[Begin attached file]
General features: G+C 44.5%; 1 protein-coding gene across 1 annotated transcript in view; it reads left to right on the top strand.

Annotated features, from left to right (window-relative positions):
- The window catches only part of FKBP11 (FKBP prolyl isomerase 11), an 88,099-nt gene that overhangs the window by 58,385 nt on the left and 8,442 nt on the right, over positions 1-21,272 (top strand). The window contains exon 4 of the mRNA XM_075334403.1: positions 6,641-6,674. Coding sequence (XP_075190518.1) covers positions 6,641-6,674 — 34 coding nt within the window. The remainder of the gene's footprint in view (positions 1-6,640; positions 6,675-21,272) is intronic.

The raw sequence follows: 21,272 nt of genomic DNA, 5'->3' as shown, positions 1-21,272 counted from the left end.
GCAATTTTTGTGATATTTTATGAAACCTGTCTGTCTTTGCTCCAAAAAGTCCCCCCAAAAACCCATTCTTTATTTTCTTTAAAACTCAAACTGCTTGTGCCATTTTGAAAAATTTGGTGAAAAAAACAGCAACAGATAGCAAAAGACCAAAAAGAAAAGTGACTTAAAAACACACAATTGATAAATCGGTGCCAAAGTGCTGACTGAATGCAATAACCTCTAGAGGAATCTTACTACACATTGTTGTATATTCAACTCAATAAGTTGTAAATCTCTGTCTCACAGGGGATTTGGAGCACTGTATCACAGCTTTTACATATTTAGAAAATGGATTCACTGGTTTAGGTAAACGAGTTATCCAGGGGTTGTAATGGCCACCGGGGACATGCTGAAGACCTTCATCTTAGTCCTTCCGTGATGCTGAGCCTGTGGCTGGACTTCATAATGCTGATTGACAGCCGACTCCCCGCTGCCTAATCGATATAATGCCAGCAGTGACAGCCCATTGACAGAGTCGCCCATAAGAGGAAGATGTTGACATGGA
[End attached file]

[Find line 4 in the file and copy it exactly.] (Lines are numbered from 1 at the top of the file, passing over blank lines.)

The raw sequence follows: 21,272 nt of genomic DNA, 5'->3' as shown, positions 1-21,272 counted from the left end.